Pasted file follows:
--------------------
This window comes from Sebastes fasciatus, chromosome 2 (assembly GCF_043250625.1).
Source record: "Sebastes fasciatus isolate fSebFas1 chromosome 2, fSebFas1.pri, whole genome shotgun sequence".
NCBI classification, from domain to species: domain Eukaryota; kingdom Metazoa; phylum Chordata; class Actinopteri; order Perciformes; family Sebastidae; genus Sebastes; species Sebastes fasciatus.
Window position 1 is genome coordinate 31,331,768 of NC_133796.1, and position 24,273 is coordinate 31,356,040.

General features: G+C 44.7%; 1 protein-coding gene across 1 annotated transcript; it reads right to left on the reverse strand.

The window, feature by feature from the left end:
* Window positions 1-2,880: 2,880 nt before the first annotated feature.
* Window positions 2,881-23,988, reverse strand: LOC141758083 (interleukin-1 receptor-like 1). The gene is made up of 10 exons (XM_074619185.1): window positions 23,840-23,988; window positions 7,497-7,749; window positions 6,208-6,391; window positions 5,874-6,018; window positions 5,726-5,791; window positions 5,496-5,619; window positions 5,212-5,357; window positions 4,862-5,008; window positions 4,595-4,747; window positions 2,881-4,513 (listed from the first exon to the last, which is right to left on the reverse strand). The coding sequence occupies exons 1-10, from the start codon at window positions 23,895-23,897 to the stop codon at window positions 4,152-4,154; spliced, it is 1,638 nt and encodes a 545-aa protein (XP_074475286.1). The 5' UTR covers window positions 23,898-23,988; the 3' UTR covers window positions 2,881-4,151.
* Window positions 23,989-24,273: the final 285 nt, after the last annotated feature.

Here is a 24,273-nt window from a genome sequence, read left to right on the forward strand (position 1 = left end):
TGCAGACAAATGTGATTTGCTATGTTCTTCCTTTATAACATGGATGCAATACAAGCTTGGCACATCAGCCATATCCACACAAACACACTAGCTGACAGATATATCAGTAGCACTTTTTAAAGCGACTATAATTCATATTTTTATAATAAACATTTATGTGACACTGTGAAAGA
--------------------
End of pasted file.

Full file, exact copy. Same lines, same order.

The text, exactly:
This window comes from Sebastes fasciatus, chromosome 2 (assembly GCF_043250625.1).
Source record: "Sebastes fasciatus isolate fSebFas1 chromosome 2, fSebFas1.pri, whole genome shotgun sequence".
NCBI classification, from domain to species: domain Eukaryota; kingdom Metazoa; phylum Chordata; class Actinopteri; order Perciformes; family Sebastidae; genus Sebastes; species Sebastes fasciatus.
Window position 1 is genome coordinate 31,331,768 of NC_133796.1, and position 24,273 is coordinate 31,356,040.

General features: G+C 44.7%; 1 protein-coding gene across 1 annotated transcript; it reads right to left on the reverse strand.

The window, feature by feature from the left end:
* Window positions 1-2,880: 2,880 nt before the first annotated feature.
* Window positions 2,881-23,988, reverse strand: LOC141758083 (interleukin-1 receptor-like 1). The gene is made up of 10 exons (XM_074619185.1): window positions 23,840-23,988; window positions 7,497-7,749; window positions 6,208-6,391; window positions 5,874-6,018; window positions 5,726-5,791; window positions 5,496-5,619; window positions 5,212-5,357; window positions 4,862-5,008; window positions 4,595-4,747; window positions 2,881-4,513 (listed from the first exon to the last, which is right to left on the reverse strand). The coding sequence occupies exons 1-10, from the start codon at window positions 23,895-23,897 to the stop codon at window positions 4,152-4,154; spliced, it is 1,638 nt and encodes a 545-aa protein (XP_074475286.1). The 5' UTR covers window positions 23,898-23,988; the 3' UTR covers window positions 2,881-4,151.
* Window positions 23,989-24,273: the final 285 nt, after the last annotated feature.

Here is a 24,273-nt window from a genome sequence, read left to right on the forward strand (position 1 = left end):
TGCAGACAAATGTGATTTGCTATGTTCTTCCTTTATAACATGGATGCAATACAAGCTTGGCACATCAGCCATATCCACACAAACACACTAGCTGACAGATATATCAGTAGCACTTTTTAAAGCGACTATAATTCATATTTTTATAATAAACATTTATGTGACACTGTGAAAGA